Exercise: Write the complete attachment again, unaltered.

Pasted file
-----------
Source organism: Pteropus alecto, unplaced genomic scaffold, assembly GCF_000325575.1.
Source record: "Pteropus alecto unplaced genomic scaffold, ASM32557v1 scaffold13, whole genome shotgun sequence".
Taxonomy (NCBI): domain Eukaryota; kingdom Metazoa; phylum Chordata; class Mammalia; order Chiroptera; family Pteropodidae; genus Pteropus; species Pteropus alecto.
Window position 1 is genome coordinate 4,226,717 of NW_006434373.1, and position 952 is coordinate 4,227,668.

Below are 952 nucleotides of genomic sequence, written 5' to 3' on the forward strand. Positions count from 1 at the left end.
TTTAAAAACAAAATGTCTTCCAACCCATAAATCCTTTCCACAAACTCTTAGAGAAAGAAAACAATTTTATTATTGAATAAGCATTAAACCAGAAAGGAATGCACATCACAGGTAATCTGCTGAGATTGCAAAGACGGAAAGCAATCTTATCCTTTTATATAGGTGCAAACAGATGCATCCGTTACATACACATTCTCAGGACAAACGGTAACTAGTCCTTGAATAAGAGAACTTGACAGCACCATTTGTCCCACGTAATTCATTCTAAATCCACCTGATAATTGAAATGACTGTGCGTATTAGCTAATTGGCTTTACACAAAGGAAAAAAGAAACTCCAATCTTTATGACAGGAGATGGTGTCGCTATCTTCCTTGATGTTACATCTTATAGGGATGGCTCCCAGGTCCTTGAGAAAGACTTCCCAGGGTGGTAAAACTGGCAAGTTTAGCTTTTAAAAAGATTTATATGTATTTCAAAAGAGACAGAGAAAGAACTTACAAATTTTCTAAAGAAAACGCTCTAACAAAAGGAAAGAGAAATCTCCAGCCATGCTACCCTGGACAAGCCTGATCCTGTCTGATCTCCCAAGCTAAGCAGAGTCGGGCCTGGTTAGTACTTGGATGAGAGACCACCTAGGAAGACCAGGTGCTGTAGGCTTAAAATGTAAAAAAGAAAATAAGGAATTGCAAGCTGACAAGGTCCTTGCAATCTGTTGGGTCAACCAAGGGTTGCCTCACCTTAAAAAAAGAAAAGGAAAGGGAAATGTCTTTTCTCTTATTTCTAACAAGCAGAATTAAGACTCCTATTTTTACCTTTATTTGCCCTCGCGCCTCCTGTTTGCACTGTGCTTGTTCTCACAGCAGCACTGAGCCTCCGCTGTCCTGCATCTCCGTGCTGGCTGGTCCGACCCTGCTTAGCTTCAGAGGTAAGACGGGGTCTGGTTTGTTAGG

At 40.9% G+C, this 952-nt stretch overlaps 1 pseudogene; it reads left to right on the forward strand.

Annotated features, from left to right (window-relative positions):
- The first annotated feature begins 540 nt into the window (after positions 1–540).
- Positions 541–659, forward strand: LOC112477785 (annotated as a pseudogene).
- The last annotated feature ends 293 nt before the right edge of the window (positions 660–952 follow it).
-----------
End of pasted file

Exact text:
Source organism: Pteropus alecto, unplaced genomic scaffold, assembly GCF_000325575.1.
Source record: "Pteropus alecto unplaced genomic scaffold, ASM32557v1 scaffold13, whole genome shotgun sequence".
Taxonomy (NCBI): domain Eukaryota; kingdom Metazoa; phylum Chordata; class Mammalia; order Chiroptera; family Pteropodidae; genus Pteropus; species Pteropus alecto.
Window position 1 is genome coordinate 4,226,717 of NW_006434373.1, and position 952 is coordinate 4,227,668.

Below are 952 nucleotides of genomic sequence, written 5' to 3' on the forward strand. Positions count from 1 at the left end.
TTTAAAAACAAAATGTCTTCCAACCCATAAATCCTTTCCACAAACTCTTAGAGAAAGAAAACAATTTTATTATTGAATAAGCATTAAACCAGAAAGGAATGCACATCACAGGTAATCTGCTGAGATTGCAAAGACGGAAAGCAATCTTATCCTTTTATATAGGTGCAAACAGATGCATCCGTTACATACACATTCTCAGGACAAACGGTAACTAGTCCTTGAATAAGAGAACTTGACAGCACCATTTGTCCCACGTAATTCATTCTAAATCCACCTGATAATTGAAATGACTGTGCGTATTAGCTAATTGGCTTTACACAAAGGAAAAAAGAAACTCCAATCTTTATGACAGGAGATGGTGTCGCTATCTTCCTTGATGTTACATCTTATAGGGATGGCTCCCAGGTCCTTGAGAAAGACTTCCCAGGGTGGTAAAACTGGCAAGTTTAGCTTTTAAAAAGATTTATATGTATTTCAAAAGAGACAGAGAAAGAACTTACAAATTTTCTAAAGAAAACGCTCTAACAAAAGGAAAGAGAAATCTCCAGCCATGCTACCCTGGACAAGCCTGATCCTGTCTGATCTCCCAAGCTAAGCAGAGTCGGGCCTGGTTAGTACTTGGATGAGAGACCACCTAGGAAGACCAGGTGCTGTAGGCTTAAAATGTAAAAAAGAAAATAAGGAATTGCAAGCTGACAAGGTCCTTGCAATCTGTTGGGTCAACCAAGGGTTGCCTCACCTTAAAAAAAGAAAAGGAAAGGGAAATGTCTTTTCTCTTATTTCTAACAAGCAGAATTAAGACTCCTATTTTTACCTTTATTTGCCCTCGCGCCTCCTGTTTGCACTGTGCTTGTTCTCACAGCAGCACTGAGCCTCCGCTGTCCTGCATCTCCGTGCTGGCTGGTCCGACCCTGCTTAGCTTCAGAGGTAAGACGGGGTCTGGTTTGTTAGG

At 40.9% G+C, this 952-nt stretch overlaps 1 pseudogene; it reads left to right on the forward strand.

Annotated features, from left to right (window-relative positions):
- The first annotated feature begins 540 nt into the window (after positions 1–540).
- Positions 541–659, forward strand: LOC112477785 (annotated as a pseudogene).
- The last annotated feature ends 293 nt before the right edge of the window (positions 660–952 follow it).